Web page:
# How to find duplicates in a list?

I have a list of unsorted integers and I want to find those elements which have duplicates.

``````val dup = List(1,1,1,2,3,4,5,5,6,100,101,101,102)
``````

I can find the distinct elements of the set with dup.distinct, so I wrote my answer as follows.

``````val dup = List(1,1,1,2,3,4,5,5,6,100,101,101,102)
val distinct = dup.distinct
val elementsWithCounts = distinct.map( (a:Int) => (a, dup.count( (b:Int) => a == b )) )
val duplicatesRemoved = elementsWithCounts.filter( (pair: Pair[Int,Int]) => { pair._2 <= 1 } )
val withDuplicates = elementsWithCounts.filter( (pair: Pair[Int,Int]) => { pair._2 > 1 } )
``````

Is there an easier way to solve this?

Try this:

``````val dup = List(1,1,1,2,3,4,5,5,6,100,101,101,102)
dup.groupBy(identity).collect { case (x, List(_,_,_*)) => x }
``````

The `groupBy` associates each distinct integer with a list of its occurrences. The `collect` is basically `map` where non-matching elements are ignored. The match pattern following `case` will match integers `x` that are associated with a list that fits the pattern `List(_,_,_*)`, a list with at least two elements, each represented by an underscore since we don't actually need to store those values (and those two elements can be followed by zero or more elements: `_*`).

You could also do:

``````dup.groupBy(identity).collect { case (x,ys) if ys.lengthCompare(1) > 0 => x }
``````

It's much faster than the approach you provided since it doesn't have to repeatedly pass over the data.

• `List(_,_,_*)` could be replaced by `_::_::_`. Whether or not that is clearer depends. Also `ys.size > 1` can be replaced with `ys.lengthCompare(1) > 0` to avoid traversing the entire list of duplicates just to find the size. Jul 14, 2014 at 6:46
• Really required the explanation - thanks! With that, it's actually rather straightforward. Learned the '_*' trick - nice! Jul 30, 2015 at 14:03
• Note: for some reason, this code failed to detect my duplicates (from a list of filenames), but @LuigiPlinge's answer worked. Jul 30, 2015 at 14:13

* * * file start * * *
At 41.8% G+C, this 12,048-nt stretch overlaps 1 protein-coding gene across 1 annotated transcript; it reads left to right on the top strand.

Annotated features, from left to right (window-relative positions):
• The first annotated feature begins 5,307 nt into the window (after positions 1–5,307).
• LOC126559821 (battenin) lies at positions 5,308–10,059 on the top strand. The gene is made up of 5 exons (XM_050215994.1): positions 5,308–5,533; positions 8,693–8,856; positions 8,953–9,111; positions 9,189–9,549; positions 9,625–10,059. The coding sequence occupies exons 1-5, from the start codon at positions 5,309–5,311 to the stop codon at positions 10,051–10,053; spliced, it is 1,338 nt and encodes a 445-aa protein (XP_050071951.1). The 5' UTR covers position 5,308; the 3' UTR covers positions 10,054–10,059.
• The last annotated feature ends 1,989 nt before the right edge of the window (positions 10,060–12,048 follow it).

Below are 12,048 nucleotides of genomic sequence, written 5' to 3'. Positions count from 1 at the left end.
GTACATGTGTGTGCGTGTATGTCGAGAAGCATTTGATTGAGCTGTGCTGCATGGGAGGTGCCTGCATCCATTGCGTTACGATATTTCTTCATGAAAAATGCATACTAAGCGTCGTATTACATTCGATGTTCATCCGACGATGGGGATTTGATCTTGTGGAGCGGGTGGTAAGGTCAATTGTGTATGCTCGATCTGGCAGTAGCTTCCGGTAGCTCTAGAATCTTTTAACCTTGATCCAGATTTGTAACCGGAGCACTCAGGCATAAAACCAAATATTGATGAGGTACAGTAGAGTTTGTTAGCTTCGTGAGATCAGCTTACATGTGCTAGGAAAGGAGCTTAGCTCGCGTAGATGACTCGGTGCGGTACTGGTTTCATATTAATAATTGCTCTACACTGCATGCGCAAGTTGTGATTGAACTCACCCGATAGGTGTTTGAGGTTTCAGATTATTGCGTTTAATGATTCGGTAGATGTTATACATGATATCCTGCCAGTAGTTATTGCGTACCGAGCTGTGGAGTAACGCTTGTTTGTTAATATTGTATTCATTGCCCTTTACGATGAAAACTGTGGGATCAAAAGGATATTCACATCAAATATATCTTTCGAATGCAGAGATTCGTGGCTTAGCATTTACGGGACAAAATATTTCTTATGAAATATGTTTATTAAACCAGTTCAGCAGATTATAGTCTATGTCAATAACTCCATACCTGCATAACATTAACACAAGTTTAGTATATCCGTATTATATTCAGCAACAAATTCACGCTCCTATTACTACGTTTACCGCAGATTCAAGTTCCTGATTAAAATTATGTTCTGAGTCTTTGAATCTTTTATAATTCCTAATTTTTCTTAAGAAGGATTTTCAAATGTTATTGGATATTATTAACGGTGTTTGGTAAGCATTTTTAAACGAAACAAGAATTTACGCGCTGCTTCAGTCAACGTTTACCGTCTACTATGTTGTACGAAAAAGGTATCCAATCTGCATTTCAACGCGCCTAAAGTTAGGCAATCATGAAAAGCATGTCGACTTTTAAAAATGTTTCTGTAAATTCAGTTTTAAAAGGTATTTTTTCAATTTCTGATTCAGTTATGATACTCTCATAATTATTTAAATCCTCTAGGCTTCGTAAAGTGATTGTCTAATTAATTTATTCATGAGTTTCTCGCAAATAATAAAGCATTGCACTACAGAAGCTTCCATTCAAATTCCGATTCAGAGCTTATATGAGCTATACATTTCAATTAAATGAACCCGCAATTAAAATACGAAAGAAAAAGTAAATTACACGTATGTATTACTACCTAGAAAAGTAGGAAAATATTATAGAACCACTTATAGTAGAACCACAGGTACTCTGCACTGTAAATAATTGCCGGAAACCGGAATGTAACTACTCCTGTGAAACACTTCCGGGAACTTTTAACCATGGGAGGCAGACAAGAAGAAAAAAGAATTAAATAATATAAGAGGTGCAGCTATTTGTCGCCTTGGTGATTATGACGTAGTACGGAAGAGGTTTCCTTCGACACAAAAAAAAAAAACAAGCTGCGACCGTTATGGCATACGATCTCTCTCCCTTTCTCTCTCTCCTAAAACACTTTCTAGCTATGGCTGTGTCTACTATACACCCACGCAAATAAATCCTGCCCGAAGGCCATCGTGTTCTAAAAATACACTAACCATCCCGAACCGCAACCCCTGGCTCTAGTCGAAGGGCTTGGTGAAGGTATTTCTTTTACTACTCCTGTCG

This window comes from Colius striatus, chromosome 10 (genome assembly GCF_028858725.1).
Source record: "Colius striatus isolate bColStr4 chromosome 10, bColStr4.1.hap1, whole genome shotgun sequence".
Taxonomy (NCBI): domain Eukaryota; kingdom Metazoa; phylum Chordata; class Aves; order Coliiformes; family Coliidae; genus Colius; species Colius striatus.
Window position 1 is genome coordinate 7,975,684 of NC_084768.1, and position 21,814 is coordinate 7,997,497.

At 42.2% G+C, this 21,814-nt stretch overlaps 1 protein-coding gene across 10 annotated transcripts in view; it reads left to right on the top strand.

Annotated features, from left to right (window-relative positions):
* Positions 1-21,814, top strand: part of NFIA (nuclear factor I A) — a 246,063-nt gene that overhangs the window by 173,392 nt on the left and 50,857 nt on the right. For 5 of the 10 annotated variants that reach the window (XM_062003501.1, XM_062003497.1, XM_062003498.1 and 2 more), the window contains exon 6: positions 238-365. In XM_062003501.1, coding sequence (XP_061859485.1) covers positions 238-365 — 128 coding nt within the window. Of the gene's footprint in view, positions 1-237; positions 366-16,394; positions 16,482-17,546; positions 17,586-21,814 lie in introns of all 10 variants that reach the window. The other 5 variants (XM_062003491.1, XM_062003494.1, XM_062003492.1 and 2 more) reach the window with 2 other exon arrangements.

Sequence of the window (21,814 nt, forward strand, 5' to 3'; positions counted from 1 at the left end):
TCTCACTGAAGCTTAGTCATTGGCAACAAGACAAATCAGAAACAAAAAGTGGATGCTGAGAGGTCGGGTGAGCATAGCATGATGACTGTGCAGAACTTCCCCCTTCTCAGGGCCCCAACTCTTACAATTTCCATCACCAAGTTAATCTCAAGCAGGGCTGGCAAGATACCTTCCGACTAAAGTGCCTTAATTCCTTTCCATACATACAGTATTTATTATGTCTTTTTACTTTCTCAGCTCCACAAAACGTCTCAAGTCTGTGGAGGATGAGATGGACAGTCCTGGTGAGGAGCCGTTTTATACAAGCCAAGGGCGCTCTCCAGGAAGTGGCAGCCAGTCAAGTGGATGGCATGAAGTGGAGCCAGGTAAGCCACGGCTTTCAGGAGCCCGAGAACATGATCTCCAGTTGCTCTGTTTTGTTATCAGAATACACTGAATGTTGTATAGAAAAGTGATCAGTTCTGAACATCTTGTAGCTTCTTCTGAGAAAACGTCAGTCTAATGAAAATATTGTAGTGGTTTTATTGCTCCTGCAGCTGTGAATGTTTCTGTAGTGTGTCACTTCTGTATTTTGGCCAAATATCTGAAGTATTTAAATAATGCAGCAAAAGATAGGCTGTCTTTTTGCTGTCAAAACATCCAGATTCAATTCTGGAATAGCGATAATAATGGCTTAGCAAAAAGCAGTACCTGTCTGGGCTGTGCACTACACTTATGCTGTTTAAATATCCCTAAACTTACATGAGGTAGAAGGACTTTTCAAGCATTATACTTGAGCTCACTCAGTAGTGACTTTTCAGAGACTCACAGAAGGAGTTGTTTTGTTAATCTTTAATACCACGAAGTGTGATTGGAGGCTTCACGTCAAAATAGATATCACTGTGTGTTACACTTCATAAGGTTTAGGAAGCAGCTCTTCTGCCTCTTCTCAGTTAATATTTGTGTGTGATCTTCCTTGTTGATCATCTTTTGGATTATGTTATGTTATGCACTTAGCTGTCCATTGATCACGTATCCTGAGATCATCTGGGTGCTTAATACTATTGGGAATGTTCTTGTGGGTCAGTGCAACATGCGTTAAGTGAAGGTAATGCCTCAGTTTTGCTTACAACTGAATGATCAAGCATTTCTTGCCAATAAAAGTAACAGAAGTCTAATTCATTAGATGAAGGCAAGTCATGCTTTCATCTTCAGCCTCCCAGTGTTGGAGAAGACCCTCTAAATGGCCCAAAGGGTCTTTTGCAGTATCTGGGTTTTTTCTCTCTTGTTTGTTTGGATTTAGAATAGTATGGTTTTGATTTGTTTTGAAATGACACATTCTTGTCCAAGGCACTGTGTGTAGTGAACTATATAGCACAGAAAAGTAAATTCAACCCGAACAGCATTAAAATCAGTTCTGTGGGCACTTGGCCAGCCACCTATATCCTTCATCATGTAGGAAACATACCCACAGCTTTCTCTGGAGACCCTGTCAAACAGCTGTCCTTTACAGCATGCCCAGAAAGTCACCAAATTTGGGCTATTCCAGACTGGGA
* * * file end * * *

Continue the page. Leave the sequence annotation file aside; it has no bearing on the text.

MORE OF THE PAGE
• I wanted to extract the duplicates and the # of times they were repeated, the following worked well and was readable for me: `dup.groupBy(identity).map(t => (t._1, t._2.size))`. Result: `Map(101 -> 2, 5 -> 2, 1 -> 3, 6 -> 1, 102 -> 1, 2 -> 1, 3 -> 1, 4 -> 1, 100 -> 1)`
– Ali
Nov 29, 2017 at 18:20
• @akauppi Maybe you had the same issue I just had. The partial function `case (x, List(_,_,_*))` wouldn't match anything, because my input `Seq` was a Buffer and thus I had to match using `case (x, Buffer(_,_,_*))` instead... Really annoying to track down. So I don't really like this approach, it's too much implementation dependant. Mar 16, 2018 at 10:28

A bit late to the party, but here's another approach:

``````dup.diff(dup.distinct).distinct
``````

`diff` gives you all the extra items above those in the argument (`dup.distinct`), which are the duplicates.

• Depending on type of dup, this might be O(N^2). The answer by @dhg is O(N). Feb 25, 2015 at 1:31
• @pathikrit for which types would the algorithm be O(N^2)? Dec 5, 2021 at 9:10
• I'm not convinced either that the `groupBy` method is O(n) or that `distinct` is not O(n) fwiw. Dec 30, 2021 at 12:06

Another approach is to use `foldLeft` and do it the hard way.

We start with two empty sets. One is for elements that we have seen at least once. The other for elements that we have seen at least twice (aka duplicates).

We traverse the list. When the current element has already been seen (`seen(cur)`) it is a duplicate and therefore added to `duplicates`. Otherwise we add it to `seen`. The result is now the second set that contains the duplicates.

We can also write this as a generic method.

``````def dups[T](list: List[T]) = list.foldLeft((Set.empty[T], Set.empty[T])){ case ((seen, duplicates), cur) =>
if(seen(cur)) (seen, duplicates + cur) else (seen + cur, duplicates)
}._2

val dup = List(1,1,1,2,3,4,5,5,6,100,101,101,102)

dups(dup) //Set(1,5,101)
``````

Summary: I've written a very efficient function which returns both `List.distinct` and a `List` consisting of each element which appeared more than once and the index at which the element duplicate appeared.

Details: If you need a bit more information about the duplicates themselves, like I did, I have written a more general function which iterates across a `List` (as ordering was significant) exactly once and returns a `Tuple2` consisting of the original `List` deduped (all duplicates after the first are removed; i.e. the same as invoking `distinct`) and a second `List` showing each duplicate and an `Int` index at which it occurred within the original `List`.